In the summer of 2020, four months into the pandemic, one-half of people living in the U.S. felt worry or stress related to the coronavirus that had a negative impact on their mental health.
Over a year into the COVID-19 in America, nearly one-half of people still have negative mental health impacts due to the coronavirus, based on research from the Kaiser Family Foundation (KFF) published in their April 2021 update on the mental health impact of the COVID-19 pandemic.
Note the line in the bar chart from the study has flat-lined and settled at just about 50% of U.S. adults overall by March 2021.
But the mental health impacts of COVID in America aren’t felt evenly or homogeneously across all U.S. health citizens.
See the next chart, marked Figure 5 from the KFF report.
More women than men felt the impacts of negative mental health, worried about their or a family member getting sick from the SARS-CoV-2 virus: 53% of women compared with 45% of men.
And younger women feel mental health impacts more acutely than older women: While 55% of women overall feel worry/stress has negatively impacted their mental health, this varied by age group:
- 69% of women 18-29 years old felt negative mental health
- 61% of women 30-49 years old
- 54% of women 50-64 year
- And only 36% of women 65 and older felt negative mental health impacts from coronavirus worry.
Furthermore, more people of color, Hispanic and Black people in America, were worried they or someone in their family would contract the coronavirus: that difference was 6 in 10 people of color compared with 4 in 10 White folks.
Fewer older people 65 and over, marginally, felt negative mental health impacts in this study than people under 65.
Getting back to the Mars/Venus, women/men chasm, we can dig into the data further to find that more mothers, in particular, said worry or stress in the pandemic has had a negative impact on their mental health.
The gap between Moms and Dads is large, as shown in the third chart I curated from the KFF report:
- In total, 58% of Mothers are likely to say worry or stress about COVID-19 is negatively impacting their mental health, including 29% saying this is a “major impact” on mental health and 29% a “minor impact;” compared with,
- In total, 32% of Fathers were likely to say worry or stress has had negative impacts on their mental health, including 17% noting a “major impact” and 15%, a “minor impact.”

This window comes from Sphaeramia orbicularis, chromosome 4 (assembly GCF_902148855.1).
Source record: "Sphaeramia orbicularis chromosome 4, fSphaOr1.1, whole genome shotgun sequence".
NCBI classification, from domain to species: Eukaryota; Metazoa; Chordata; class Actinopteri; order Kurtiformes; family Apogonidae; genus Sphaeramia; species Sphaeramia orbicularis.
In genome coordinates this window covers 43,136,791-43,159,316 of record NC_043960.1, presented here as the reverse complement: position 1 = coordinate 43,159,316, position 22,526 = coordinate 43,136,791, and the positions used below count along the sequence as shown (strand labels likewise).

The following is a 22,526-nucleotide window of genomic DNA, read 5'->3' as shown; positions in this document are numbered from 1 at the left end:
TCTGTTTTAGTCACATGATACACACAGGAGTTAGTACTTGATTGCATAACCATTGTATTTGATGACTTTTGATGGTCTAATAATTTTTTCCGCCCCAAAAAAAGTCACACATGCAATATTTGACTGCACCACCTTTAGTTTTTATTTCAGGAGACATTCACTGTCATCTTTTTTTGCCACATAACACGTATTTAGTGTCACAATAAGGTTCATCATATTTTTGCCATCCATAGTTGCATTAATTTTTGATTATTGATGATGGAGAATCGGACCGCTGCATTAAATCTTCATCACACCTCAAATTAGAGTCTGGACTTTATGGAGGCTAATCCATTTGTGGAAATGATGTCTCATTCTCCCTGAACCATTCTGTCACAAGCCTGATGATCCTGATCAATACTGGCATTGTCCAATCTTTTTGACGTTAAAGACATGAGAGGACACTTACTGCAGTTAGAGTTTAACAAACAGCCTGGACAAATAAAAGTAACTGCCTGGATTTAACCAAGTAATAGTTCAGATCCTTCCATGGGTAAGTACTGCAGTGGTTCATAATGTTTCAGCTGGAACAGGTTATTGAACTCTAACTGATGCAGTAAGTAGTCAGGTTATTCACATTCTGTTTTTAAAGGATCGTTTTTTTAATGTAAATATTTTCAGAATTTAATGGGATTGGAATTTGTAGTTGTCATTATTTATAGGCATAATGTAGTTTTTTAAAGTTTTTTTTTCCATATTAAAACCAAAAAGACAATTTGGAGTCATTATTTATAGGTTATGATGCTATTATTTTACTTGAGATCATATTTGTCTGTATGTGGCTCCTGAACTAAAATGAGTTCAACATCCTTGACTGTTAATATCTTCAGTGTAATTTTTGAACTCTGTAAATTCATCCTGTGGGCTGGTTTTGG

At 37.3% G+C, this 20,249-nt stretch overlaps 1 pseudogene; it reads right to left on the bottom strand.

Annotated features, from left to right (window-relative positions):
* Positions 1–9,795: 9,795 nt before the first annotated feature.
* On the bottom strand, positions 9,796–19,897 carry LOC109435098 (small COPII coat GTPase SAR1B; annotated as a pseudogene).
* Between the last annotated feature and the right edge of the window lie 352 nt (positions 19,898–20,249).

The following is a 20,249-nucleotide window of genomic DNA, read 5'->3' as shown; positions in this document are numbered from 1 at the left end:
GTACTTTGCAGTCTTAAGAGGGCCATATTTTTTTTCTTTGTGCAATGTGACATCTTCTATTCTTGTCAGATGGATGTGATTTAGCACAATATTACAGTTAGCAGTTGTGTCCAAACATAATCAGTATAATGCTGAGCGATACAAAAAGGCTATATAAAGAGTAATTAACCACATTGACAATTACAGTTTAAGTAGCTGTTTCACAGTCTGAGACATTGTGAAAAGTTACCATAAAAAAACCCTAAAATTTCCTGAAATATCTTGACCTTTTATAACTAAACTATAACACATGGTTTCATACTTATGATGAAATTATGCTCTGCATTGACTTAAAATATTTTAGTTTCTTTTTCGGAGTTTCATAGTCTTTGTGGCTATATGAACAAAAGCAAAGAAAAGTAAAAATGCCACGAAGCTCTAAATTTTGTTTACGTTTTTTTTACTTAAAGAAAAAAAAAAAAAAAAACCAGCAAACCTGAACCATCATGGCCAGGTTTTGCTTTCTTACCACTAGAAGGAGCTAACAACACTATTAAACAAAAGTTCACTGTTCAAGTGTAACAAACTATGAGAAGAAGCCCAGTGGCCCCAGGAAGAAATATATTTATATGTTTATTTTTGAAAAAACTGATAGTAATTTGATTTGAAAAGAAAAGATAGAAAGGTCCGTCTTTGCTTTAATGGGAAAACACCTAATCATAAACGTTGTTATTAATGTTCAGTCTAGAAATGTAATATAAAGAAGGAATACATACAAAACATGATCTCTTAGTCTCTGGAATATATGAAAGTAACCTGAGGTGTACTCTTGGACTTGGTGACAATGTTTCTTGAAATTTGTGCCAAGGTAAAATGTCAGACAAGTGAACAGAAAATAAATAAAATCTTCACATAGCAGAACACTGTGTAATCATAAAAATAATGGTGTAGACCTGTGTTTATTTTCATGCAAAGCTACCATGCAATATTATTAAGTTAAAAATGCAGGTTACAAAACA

That’s a rate of nearly twice as many Moms than Dads with negative mental health impacts due to worrying about the coronavirus for themselves or their family members.
For this research, KFF interviewed 1,862 U.S. adults 18 and over by telephone (landline and cell phone sample) between March 15 to 22nd, 2021.
Health Populi’s Hot Points: Moms not only felt greater stress resulting in negative mental health impacts over a year into the COVID-19 pandemic, but 3 in 10 of them said they needed and were unable to get mental health services in the past year.
The last chart here, labeled Figure 7, details pandemic mental health impacts by demographic group in terms of people who may have needed mental health services or medications but did not receive them.
In addition to the American Mom-gap, one in five younger people 18 to 29 years of age and 30-49 year olds, Black adults, and mid-income households earning $ 40,000 to $ 90,000 did not access care or meds when needed in the past year.
Very few Fathers, Men, or people 65 years of age and older didn’t get mental health services or meds who needed them.
Among various insights we can draw from this Mars/Venus pandemic mental health analysis is that the recession that has hit women harder in the “She-Cession” also translates into a mental health care shortage for women in the COVID-19 era.
The over-arching caregiving crisis exacted by the pandemic and documented by the Rosalynn Carter Institute cannot be over-stated, which is a convergence of physical, mental, and financial health risks.